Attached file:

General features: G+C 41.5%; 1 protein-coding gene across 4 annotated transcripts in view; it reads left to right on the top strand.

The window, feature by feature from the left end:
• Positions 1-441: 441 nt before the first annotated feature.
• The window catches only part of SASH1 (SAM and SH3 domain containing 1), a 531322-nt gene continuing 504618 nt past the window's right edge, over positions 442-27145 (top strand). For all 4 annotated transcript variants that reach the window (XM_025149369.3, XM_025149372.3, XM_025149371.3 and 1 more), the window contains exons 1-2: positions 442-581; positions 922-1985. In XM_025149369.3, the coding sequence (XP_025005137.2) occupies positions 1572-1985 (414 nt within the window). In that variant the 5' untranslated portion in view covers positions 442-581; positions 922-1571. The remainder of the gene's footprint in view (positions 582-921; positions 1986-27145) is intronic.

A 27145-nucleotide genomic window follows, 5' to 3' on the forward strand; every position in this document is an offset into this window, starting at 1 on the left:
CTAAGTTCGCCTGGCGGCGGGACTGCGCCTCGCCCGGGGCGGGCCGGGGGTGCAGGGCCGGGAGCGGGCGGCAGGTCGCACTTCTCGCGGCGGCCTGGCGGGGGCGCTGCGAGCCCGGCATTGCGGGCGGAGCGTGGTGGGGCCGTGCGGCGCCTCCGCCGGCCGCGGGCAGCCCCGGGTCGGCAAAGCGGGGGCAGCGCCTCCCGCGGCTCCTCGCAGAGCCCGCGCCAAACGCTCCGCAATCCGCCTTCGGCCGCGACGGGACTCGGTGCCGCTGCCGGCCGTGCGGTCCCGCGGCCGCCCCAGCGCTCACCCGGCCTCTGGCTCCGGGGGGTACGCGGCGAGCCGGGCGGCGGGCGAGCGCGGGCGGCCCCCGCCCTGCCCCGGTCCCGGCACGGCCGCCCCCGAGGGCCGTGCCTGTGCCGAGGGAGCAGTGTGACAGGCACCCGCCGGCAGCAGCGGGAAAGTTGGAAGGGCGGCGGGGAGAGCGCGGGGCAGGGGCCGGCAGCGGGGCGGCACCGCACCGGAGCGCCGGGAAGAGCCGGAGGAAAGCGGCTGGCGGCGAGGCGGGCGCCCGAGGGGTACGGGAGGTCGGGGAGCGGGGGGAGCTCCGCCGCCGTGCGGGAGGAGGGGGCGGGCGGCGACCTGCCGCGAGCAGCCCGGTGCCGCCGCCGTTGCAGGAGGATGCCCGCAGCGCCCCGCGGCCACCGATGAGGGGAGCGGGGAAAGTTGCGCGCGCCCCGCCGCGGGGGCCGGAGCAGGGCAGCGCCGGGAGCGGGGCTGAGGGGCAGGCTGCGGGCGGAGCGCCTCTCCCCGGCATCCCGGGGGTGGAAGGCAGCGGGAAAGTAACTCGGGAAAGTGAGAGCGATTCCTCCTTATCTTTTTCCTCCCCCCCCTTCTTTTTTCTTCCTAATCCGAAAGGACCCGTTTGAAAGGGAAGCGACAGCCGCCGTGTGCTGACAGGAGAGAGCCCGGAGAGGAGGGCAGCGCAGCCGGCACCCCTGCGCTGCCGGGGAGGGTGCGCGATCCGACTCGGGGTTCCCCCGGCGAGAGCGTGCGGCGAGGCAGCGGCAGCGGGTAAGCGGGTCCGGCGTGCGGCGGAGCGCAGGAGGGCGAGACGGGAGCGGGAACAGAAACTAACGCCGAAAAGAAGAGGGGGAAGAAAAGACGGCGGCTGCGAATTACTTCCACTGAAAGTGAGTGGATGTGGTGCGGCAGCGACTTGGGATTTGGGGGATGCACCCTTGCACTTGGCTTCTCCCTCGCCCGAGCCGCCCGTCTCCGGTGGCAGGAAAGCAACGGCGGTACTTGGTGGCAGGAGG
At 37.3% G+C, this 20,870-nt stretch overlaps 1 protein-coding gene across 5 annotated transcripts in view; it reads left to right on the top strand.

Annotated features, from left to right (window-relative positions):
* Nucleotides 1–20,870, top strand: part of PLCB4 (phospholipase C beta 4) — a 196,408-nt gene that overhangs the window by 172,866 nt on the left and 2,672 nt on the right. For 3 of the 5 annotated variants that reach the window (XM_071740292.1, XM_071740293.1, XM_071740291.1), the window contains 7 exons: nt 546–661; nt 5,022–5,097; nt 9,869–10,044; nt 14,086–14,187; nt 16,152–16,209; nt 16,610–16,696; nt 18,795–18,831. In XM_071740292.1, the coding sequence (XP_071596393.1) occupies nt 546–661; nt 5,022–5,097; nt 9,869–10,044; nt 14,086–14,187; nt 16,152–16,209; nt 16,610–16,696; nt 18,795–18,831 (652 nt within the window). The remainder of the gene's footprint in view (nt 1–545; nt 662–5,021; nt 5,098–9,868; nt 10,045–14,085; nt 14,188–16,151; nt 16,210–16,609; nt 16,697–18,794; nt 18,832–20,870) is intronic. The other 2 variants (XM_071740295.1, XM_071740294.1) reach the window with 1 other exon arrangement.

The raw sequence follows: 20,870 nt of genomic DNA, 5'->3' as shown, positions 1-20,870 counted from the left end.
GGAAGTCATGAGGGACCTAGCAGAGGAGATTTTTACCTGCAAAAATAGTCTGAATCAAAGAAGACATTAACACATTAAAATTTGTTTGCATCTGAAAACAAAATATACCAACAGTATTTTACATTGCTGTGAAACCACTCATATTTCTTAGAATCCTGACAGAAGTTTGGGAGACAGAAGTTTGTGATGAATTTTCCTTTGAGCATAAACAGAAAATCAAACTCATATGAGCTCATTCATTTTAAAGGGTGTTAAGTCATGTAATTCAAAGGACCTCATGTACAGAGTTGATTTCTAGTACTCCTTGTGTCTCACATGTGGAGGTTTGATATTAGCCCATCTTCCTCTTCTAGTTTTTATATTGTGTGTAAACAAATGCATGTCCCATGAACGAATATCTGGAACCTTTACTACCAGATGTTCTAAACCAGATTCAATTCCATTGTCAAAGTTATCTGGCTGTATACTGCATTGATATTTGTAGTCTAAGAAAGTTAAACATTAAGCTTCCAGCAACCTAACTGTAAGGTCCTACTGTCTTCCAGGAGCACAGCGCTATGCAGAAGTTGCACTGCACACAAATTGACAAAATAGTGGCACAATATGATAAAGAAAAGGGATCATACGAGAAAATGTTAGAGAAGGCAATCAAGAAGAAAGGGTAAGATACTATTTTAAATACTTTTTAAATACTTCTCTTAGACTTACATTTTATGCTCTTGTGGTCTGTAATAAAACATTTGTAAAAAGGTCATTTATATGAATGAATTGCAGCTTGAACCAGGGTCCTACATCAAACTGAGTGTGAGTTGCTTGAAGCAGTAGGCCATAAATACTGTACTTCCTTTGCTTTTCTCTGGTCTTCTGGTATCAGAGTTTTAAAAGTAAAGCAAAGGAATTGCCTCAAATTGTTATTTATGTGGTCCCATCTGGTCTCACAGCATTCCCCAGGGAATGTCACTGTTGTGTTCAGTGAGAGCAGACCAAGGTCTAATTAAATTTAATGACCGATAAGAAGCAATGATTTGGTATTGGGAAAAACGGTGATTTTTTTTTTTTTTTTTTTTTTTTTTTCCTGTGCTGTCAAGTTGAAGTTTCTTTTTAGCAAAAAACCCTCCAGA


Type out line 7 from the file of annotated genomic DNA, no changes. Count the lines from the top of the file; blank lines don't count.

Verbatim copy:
At 37.3% G+C, this 20,870-nt stretch overlaps 1 protein-coding gene across 5 annotated transcripts in view; it reads left to right on the top strand.